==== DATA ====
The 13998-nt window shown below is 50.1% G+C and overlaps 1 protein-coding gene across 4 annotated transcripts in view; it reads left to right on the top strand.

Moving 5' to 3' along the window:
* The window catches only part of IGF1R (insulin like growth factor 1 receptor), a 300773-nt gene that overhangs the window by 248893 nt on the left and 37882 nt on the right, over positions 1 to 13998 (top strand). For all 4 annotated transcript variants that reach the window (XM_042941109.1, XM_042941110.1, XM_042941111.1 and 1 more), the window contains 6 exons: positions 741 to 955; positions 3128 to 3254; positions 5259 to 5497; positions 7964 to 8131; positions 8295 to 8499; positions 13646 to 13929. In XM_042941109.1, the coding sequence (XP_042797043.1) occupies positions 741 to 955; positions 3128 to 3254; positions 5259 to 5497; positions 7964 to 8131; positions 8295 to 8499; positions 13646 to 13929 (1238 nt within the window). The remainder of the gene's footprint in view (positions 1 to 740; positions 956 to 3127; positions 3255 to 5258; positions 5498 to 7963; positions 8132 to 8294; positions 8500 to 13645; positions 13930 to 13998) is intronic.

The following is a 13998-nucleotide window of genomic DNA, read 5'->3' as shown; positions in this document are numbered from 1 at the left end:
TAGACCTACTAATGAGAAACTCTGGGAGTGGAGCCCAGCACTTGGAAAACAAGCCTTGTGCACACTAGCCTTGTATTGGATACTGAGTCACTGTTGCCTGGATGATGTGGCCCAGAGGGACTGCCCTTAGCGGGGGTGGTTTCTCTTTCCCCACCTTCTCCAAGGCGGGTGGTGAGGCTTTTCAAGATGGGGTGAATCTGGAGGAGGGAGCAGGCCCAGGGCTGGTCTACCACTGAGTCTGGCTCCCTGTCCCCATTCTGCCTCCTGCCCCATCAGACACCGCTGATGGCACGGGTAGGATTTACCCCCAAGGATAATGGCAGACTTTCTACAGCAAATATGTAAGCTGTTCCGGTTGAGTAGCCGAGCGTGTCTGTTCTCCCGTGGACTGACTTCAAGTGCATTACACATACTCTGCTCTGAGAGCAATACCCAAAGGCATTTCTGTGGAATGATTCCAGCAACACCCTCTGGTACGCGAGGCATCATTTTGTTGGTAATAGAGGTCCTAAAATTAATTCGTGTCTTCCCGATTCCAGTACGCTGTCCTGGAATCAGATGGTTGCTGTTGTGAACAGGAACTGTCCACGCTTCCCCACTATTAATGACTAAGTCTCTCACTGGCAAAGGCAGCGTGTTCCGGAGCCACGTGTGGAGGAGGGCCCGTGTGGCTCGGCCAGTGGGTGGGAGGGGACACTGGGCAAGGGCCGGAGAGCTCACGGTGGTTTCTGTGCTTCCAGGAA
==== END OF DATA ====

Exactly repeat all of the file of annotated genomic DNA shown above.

The 13998-nt window shown below is 50.1% G+C and overlaps 1 protein-coding gene across 4 annotated transcripts in view; it reads left to right on the top strand.

Moving 5' to 3' along the window:
* The window catches only part of IGF1R (insulin like growth factor 1 receptor), a 300773-nt gene that overhangs the window by 248893 nt on the left and 37882 nt on the right, over positions 1 to 13998 (top strand). For all 4 annotated transcript variants that reach the window (XM_042941109.1, XM_042941110.1, XM_042941111.1 and 1 more), the window contains 6 exons: positions 741 to 955; positions 3128 to 3254; positions 5259 to 5497; positions 7964 to 8131; positions 8295 to 8499; positions 13646 to 13929. In XM_042941109.1, the coding sequence (XP_042797043.1) occupies positions 741 to 955; positions 3128 to 3254; positions 5259 to 5497; positions 7964 to 8131; positions 8295 to 8499; positions 13646 to 13929 (1238 nt within the window). The remainder of the gene's footprint in view (positions 1 to 740; positions 956 to 3127; positions 3255 to 5258; positions 5498 to 7963; positions 8132 to 8294; positions 8500 to 13645; positions 13930 to 13998) is intronic.

The following is a 13998-nucleotide window of genomic DNA, read 5'->3' as shown; positions in this document are numbered from 1 at the left end:
TAGACCTACTAATGAGAAACTCTGGGAGTGGAGCCCAGCACTTGGAAAACAAGCCTTGTGCACACTAGCCTTGTATTGGATACTGAGTCACTGTTGCCTGGATGATGTGGCCCAGAGGGACTGCCCTTAGCGGGGGTGGTTTCTCTTTCCCCACCTTCTCCAAGGCGGGTGGTGAGGCTTTTCAAGATGGGGTGAATCTGGAGGAGGGAGCAGGCCCAGGGCTGGTCTACCACTGAGTCTGGCTCCCTGTCCCCATTCTGCCTCCTGCCCCATCAGACACCGCTGATGGCACGGGTAGGATTTACCCCCAAGGATAATGGCAGACTTTCTACAGCAAATATGTAAGCTGTTCCGGTTGAGTAGCCGAGCGTGTCTGTTCTCCCGTGGACTGACTTCAAGTGCATTACACATACTCTGCTCTGAGAGCAATACCCAAAGGCATTTCTGTGGAATGATTCCAGCAACACCCTCTGGTACGCGAGGCATCATTTTGTTGGTAATAGAGGTCCTAAAATTAATTCGTGTCTTCCCGATTCCAGTACGCTGTCCTGGAATCAGATGGTTGCTGTTGTGAACAGGAACTGTCCACGCTTCCCCACTATTAATGACTAAGTCTCTCACTGGCAAAGGCAGCGTGTTCCGGAGCCACGTGTGGAGGAGGGCCCGTGTGGCTCGGCCAGTGGGTGGGAGGGGACACTGGGCAAGGGCCGGAGAGCTCACGGTGGTTTCTGTGCTTCCAGGAA